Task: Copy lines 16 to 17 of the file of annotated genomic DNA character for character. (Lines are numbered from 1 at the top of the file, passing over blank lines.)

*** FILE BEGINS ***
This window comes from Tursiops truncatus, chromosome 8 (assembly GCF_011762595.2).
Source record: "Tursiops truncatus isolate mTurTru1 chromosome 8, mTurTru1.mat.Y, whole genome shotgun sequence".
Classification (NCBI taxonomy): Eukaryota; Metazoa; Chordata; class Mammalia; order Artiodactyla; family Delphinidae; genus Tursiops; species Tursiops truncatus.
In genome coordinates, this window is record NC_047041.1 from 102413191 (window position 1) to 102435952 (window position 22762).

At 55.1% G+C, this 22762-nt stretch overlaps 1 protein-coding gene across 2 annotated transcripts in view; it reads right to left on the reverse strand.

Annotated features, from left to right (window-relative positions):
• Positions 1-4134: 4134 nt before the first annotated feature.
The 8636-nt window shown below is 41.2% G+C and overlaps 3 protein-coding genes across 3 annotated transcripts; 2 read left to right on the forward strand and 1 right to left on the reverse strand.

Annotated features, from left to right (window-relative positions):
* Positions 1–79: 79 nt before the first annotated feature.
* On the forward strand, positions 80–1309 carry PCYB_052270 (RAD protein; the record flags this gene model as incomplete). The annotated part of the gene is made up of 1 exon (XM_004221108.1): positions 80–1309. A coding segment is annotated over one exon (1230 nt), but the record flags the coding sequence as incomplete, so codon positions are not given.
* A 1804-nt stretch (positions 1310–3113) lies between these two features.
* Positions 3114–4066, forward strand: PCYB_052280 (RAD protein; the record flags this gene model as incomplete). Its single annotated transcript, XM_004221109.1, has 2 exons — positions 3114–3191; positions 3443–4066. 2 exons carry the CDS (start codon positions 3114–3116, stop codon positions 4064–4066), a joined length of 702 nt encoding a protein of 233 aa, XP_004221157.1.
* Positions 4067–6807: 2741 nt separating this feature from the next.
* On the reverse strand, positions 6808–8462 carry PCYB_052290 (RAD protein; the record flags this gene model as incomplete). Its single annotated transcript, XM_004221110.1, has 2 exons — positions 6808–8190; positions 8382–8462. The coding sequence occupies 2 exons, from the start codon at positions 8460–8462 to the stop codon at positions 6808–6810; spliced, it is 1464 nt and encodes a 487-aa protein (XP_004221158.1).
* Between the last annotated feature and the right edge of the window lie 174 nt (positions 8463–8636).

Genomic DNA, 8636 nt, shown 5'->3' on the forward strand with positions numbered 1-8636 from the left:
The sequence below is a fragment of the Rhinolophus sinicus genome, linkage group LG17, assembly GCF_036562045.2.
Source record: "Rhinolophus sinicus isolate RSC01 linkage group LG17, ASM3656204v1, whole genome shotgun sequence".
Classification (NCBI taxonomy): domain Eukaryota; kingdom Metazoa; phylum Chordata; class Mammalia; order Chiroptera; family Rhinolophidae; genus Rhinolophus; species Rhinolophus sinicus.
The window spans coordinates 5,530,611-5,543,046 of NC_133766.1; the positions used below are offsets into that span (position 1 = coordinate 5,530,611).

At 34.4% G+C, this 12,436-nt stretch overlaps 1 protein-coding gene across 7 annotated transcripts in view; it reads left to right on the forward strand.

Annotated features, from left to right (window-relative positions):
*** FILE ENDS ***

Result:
* Between the last annotated feature and the right edge of the window lie 174 nt (positions 8463–8636).

Genomic DNA, 8636 nt, shown 5'->3' on the forward strand with positions numbered 1-8636 from the left: